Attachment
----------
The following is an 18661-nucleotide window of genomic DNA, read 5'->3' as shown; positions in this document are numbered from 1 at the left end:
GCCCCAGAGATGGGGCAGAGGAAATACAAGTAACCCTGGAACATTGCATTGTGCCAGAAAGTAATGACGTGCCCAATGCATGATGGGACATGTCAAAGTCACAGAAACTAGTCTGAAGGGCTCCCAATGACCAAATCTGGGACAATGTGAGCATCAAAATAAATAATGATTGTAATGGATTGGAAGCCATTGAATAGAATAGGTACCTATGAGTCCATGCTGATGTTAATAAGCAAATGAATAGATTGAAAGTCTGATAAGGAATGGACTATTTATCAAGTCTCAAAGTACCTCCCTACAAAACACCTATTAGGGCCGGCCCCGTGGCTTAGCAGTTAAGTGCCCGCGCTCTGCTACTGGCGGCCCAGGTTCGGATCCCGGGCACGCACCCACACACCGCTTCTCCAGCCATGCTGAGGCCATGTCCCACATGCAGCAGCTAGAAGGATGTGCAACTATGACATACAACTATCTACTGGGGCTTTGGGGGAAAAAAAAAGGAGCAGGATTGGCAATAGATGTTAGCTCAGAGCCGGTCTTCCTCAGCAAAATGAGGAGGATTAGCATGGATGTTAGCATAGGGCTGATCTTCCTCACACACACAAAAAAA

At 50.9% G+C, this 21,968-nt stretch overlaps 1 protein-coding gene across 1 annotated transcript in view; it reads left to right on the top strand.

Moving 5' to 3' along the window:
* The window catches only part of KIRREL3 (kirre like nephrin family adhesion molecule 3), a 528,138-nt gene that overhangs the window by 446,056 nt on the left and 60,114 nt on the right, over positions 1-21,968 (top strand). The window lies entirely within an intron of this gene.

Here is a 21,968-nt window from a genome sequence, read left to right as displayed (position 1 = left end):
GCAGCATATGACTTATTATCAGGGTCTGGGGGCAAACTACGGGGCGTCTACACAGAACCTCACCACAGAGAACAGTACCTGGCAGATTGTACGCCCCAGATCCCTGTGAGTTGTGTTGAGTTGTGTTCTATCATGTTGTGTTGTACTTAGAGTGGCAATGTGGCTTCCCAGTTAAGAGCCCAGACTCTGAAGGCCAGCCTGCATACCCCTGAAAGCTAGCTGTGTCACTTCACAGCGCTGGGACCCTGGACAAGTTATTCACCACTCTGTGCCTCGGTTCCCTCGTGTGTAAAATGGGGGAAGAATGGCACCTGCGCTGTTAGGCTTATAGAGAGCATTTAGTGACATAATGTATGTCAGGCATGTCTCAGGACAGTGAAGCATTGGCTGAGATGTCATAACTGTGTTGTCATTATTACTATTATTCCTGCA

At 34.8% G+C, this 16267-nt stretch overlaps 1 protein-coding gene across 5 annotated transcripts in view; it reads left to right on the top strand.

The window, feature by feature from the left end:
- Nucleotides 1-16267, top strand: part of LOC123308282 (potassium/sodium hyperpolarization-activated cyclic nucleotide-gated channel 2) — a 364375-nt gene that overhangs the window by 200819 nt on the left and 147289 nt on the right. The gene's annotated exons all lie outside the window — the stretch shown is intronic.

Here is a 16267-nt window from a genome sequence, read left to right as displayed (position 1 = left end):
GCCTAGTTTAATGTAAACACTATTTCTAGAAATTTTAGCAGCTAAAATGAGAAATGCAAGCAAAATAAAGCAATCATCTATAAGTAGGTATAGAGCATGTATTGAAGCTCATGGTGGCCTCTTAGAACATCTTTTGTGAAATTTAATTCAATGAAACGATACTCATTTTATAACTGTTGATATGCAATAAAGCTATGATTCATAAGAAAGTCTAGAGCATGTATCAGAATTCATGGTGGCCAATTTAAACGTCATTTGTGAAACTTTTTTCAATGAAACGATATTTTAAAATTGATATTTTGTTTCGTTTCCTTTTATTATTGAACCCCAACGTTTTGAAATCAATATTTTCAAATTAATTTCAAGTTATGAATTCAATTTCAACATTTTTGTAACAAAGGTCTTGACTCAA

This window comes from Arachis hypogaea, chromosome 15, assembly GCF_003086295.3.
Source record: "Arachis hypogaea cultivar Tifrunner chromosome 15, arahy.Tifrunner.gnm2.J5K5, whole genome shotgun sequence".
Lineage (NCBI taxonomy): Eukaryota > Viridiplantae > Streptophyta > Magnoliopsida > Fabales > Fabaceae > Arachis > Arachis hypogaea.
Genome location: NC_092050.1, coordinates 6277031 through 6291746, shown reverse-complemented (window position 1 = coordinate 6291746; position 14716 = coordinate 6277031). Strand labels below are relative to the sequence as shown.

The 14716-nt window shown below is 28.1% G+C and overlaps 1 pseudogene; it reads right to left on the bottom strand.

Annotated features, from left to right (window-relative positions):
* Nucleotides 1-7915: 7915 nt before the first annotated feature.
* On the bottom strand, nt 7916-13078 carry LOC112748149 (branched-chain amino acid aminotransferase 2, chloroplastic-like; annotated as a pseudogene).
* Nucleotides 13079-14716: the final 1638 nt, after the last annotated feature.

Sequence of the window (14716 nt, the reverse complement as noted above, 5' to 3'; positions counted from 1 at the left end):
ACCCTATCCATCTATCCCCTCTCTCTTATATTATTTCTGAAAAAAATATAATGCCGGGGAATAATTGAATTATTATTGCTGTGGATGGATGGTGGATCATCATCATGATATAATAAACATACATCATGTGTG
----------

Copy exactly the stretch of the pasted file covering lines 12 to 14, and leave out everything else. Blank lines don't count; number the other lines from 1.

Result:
GCCTAGTTTAATGTAAACACTATTTCTAGAAATTTTAGCAGCTAAAATGAGAAATGCAAGCAAAATAAAGCAATCATCTATAAGTAGGTATAGAGCATGTATTGAAGCTCATGGTGGCCTCTTAGAACATCTTTTGTGAAATTTAATTCAATGAAACGATACTCATTTTATAACTGTTGATATGCAATAAAGCTATGATTCATAAGAAAGTCTAGAGCATGTATCAGAATTCATGGTGGCCAATTTAAACGTCATTTGTGAAACTTTTTTCAATGAAACGATATTTTAAAATTGATATTTTGTTTCGTTTCCTTTTATTATTGAACCCCAACGTTTTGAAATCAATATTTTCAAATTAATTTCAAGTTATGAATTCAATTTCAACATTTTTGTAACAAAGGTCTTGACTCAA

This window comes from Arachis hypogaea, chromosome 15, assembly GCF_003086295.3.
Source record: "Arachis hypogaea cultivar Tifrunner chromosome 15, arahy.Tifrunner.gnm2.J5K5, whole genome shotgun sequence".